Juanita Esposto

"Be grateful for the opportunity to be here".

Juanita Esposto.jpg

Juanita Esposto

Country of Origin: Argentina.

State of Residency: VIC. Favourite place in Australia: Camp Eureka. Upon arrival: Surprised by how organised and clean Australia was

By Cristy Abela

Juanita Esposto is a loving grandma from Cordoba, Argentina. While settling in Melbourne during her first years, she co-founded a Latin American mothers' group for newly arrived immigrants who did not speak English. The aim of the group was to assist women cope better with loneliness and depression. The group still meets today and is a testament to positive initiatives by immigrants wanting to feel a bit of support and comfort while trying to make home away from home.

Tell us Your Story

  Juanita and her husband Franco

Juanita and her husband Franco

My family and I decided to immigrate to Australia in 1975 because of the political turmoil and social violence in Argentina at the time. In Argentina, we were actively involved in the community as we were owners of a lovely and well-stocked grocery store. Unfortunately, we were held up twice with the thieves pointing guns at our heads while our kids were watching. We worried for the future of our kids and started considering options to leave Argentina. A friend told Franco, my Italian husband, that life in Australia was wonderful and that there was a large Italian community that would make him feel at home. Although we were granted the permanent residency in 1973, we had to wait for two years until our house and the grocery store were sold. When we moved in 1975, three of our four kids came with us (Giovanni, 17, Alexis, 15, and Hernan, 11). At that time, our eldest son did not want to come to Australia because he had a good job and did not want ot leave his native home. He joing us some years later.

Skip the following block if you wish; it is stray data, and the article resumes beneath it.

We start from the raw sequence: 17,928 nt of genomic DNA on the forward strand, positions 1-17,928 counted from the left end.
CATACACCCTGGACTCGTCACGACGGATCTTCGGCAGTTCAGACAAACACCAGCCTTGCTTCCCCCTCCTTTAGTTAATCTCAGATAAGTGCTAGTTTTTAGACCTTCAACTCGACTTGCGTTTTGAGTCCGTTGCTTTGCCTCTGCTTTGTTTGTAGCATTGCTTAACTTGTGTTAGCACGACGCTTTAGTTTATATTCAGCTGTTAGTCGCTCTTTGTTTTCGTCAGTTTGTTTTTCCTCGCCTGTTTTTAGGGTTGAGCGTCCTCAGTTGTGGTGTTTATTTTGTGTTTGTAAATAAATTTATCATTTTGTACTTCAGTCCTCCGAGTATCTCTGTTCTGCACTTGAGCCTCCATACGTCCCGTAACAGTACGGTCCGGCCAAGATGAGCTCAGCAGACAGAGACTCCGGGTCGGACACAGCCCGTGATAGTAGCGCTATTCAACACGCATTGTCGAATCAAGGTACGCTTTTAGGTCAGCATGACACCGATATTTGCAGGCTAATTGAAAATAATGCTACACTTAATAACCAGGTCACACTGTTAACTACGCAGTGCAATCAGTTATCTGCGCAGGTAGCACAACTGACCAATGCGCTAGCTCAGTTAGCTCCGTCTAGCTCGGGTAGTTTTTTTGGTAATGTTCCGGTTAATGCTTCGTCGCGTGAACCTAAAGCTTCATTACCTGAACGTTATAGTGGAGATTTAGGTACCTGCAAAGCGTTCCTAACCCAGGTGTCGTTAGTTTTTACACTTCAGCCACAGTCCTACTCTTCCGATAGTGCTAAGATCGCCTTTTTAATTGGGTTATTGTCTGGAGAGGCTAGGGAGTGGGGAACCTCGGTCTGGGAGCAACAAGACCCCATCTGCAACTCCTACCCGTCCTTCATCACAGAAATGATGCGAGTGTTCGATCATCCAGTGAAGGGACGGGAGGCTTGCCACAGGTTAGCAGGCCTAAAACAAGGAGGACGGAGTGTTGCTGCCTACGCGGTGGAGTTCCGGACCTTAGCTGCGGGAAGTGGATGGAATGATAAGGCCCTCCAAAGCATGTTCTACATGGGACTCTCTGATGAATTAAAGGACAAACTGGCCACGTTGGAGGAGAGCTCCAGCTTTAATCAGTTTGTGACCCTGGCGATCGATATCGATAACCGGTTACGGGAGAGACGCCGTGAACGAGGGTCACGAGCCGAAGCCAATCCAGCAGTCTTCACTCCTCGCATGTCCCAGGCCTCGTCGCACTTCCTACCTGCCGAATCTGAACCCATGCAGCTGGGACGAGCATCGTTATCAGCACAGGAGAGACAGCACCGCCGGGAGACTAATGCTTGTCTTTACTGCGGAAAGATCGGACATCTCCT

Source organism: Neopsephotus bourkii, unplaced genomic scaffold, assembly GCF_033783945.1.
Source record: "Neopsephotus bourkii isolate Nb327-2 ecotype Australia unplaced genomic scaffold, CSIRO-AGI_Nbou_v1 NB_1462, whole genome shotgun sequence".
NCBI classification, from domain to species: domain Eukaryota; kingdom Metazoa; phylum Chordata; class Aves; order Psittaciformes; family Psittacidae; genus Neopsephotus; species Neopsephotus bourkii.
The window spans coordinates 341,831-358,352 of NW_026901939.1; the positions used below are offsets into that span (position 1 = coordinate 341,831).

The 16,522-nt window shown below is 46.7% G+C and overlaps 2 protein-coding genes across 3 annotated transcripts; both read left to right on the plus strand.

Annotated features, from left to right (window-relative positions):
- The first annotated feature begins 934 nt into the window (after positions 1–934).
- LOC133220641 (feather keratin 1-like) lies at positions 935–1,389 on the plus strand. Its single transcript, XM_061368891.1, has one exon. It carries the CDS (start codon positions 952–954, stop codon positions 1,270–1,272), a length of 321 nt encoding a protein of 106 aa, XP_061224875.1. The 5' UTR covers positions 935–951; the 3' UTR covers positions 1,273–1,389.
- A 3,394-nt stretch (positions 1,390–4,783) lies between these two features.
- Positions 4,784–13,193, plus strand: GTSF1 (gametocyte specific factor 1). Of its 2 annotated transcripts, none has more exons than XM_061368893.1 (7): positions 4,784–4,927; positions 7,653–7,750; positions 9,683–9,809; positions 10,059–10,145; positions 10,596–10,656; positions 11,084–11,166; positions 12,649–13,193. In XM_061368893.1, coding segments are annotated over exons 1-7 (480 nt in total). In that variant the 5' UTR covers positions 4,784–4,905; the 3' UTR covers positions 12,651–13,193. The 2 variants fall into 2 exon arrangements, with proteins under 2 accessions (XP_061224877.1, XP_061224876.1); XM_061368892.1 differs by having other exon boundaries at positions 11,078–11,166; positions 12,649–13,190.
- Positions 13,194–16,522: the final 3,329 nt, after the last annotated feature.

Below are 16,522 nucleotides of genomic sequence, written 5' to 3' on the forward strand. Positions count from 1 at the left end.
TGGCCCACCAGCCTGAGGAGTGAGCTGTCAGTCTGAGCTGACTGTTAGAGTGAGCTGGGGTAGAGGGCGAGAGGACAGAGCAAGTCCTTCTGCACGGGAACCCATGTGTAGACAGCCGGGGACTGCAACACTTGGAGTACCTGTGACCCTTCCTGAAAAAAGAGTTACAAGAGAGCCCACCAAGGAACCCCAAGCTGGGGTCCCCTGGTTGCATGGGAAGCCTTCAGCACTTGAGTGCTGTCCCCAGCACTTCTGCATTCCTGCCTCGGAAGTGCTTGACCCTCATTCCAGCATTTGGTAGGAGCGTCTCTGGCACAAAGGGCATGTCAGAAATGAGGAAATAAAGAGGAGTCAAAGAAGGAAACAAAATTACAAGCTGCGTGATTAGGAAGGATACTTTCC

Flying to Australia was a long tiring journey but upon arrival we were treated very kindly and immediately felt welcomed. A taxi was waiting for us at the airport and took us to the Midway Hostel (which is not a migrant hostel anymore) where we lived for a few months before being relocated to a Housing Commission flat in Maribyrnong. Two years later we bought our house in Reservoir where we were able to frame one of the very few things we brought from Argentina: our beloved Che Guevara canvas. At the time of our arrival, the Australian government assisted immigrants providing accommodation, food, access to English courses, and some pocket money. At the Midway Hostel, there was a person providing information to help us find a job. A few days after we arrived we got our first jobs while walking around the industrial area.  Franco started working as a tool maker at the Fergusson Company in Sunshine, and I worked at Perfect Cheese, a cheese factory. Later on, I worked on a kitchen factory and then at a military and firemen uniform factory until I retired.

When we arrived in Australia we had a few contacts, but by getting involved in events from the Italian and Latin American communities our network grew and we were able to ease into the Australian way of life. I noticed many newly-arrived female immigrants were depressed as they stayed at home with their young children, unable to go out as they did not speak the language or had any family or friends to visit. So, a friend and I founded the Latin American Women’s Group in Thomastown as an opportunity for women to get together once a week to socialise through different activities. We were lucky we had the support of the local MP Peter Batchelor to use the council premises for our weekly meetings. Franco was also a very generous man and an active member of the Italian and Argentinean communities. He received a posthumous medal from the Victorian Government for his multicultural work. I was lucky to be his wife.